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How Fluoride Works

May 23, 2013

Fluoride protects teeth in surprising ways.

Transcript

BOB HIRSHON (host):

How fluoride works.  I’m Bob Hirshon and this is Science Update.

Fluoride makes teeth harder and more resistant to acids produced by bacteria that live on our teeth. That helps prevent tooth decay. But physicist Karin Jacobs and her colleagues at Saarland University in Germany found that there’s more to the story than just that. Recently, they measured how much force it takes to remove harmful bacteria from teeth treated with fluoride compared with untreated teeth. They found that fluoride makes it much harder for bacteria to hold on.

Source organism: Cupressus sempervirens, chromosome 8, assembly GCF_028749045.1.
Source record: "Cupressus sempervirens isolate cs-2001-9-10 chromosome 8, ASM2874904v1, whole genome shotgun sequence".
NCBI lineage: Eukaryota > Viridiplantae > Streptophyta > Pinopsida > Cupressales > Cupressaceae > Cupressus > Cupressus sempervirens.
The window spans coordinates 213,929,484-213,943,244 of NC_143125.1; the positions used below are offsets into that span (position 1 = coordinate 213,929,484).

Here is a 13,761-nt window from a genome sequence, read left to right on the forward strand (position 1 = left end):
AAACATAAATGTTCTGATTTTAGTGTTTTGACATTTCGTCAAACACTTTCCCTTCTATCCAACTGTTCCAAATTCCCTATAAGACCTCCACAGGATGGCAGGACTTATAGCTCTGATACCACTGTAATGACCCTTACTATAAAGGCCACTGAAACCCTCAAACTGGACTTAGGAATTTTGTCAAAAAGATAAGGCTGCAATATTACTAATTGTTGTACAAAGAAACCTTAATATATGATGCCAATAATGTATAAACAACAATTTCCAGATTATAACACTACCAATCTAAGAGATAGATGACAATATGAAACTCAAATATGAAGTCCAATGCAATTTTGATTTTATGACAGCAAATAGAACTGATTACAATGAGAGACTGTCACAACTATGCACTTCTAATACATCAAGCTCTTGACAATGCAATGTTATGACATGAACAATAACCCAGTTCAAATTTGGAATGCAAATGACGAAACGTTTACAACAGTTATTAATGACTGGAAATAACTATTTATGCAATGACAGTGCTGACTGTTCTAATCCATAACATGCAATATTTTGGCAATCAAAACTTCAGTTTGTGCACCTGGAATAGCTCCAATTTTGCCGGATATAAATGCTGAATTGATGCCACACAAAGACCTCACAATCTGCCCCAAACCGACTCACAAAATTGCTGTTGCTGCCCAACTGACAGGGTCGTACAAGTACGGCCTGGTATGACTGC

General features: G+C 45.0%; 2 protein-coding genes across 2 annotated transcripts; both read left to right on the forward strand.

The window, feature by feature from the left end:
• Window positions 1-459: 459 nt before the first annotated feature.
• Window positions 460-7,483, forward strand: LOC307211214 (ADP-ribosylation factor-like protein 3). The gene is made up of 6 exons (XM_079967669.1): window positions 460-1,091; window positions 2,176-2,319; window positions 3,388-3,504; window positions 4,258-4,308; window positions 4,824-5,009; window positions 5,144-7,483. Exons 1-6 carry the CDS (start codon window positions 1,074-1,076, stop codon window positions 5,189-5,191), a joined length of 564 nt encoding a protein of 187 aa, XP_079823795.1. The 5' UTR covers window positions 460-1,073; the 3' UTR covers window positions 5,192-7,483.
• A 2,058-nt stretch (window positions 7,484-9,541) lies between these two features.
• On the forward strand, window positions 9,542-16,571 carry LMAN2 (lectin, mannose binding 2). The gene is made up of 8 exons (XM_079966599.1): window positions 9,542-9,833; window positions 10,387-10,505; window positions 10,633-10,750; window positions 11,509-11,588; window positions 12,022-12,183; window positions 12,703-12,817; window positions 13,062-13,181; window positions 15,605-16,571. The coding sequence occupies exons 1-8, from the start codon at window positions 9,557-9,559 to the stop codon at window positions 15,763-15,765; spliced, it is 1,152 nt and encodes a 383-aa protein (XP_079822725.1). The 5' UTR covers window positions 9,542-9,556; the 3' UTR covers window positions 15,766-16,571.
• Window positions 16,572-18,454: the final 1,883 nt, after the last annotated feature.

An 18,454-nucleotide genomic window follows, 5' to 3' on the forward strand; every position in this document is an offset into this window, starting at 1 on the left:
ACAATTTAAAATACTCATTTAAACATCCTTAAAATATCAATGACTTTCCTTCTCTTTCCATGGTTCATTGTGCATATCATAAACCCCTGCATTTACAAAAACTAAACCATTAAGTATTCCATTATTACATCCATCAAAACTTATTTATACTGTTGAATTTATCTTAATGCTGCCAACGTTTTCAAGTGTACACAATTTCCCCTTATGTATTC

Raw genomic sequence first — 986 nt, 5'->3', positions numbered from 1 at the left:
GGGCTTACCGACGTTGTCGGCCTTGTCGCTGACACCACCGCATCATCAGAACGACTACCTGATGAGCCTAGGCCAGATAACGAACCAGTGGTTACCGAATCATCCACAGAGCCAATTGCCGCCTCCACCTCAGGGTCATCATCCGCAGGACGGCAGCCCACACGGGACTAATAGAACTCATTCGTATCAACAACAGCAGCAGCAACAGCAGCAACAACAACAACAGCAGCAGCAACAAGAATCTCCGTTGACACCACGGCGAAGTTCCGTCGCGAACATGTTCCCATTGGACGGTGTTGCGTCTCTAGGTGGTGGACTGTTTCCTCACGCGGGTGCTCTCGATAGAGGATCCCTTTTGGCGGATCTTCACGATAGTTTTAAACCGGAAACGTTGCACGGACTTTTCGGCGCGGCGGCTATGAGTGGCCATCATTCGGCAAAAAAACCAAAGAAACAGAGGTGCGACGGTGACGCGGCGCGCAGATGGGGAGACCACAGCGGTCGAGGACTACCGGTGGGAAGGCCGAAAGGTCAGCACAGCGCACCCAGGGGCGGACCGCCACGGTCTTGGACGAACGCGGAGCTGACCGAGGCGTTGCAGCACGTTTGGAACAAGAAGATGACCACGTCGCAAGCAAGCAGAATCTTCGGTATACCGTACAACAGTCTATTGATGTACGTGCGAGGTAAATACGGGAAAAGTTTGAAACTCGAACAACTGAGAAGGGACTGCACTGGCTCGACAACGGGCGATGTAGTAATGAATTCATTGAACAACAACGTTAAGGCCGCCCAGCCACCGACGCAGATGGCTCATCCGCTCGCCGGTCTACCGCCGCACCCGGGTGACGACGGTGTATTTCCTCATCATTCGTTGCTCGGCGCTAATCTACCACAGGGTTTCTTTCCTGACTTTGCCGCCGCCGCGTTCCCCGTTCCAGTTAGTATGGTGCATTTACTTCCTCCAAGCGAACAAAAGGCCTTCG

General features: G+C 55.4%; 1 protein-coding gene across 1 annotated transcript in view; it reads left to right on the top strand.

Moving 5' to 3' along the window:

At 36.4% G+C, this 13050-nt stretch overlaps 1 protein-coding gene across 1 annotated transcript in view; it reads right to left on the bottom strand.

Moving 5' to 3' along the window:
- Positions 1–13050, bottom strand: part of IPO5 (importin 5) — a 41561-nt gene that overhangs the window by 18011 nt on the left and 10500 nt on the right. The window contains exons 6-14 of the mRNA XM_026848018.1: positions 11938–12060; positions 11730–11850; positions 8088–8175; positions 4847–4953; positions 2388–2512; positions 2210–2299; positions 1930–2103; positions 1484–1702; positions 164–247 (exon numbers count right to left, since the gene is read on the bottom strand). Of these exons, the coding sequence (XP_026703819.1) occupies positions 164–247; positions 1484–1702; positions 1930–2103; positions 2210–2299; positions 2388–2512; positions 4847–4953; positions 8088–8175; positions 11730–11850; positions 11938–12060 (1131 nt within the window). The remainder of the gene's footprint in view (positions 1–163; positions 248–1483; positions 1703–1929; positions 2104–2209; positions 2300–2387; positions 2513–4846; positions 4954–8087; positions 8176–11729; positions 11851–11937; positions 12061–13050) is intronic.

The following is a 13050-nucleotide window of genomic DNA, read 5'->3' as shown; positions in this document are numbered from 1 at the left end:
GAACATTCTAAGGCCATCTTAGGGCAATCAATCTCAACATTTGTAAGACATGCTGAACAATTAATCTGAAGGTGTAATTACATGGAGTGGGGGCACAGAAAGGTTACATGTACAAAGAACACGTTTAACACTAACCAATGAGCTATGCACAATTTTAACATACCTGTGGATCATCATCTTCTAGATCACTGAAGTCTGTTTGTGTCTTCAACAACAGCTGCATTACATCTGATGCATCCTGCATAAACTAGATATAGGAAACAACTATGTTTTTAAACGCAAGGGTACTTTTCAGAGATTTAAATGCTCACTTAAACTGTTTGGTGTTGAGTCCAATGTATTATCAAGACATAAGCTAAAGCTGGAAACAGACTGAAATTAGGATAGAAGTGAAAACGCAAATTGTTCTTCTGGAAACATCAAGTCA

KARIN JACOBS (Saarland University):

When you brush your teeth and you use fluoridated toothpaste, then the efficiency of toothbrushing is much higher because the bacteria don’t stick as hard.

HIRSHON:

She says it’s not yet known which plays the bigger role in preventing tooth decay – fluoride’s tooth-hardening effects, or its ability to make bacteria lose their grip. I’m Bob Hirshon, for AAAS, the science society.

Researchers have expanded our understanding of how fluoride prevents tooth decay. (Jupiter Images)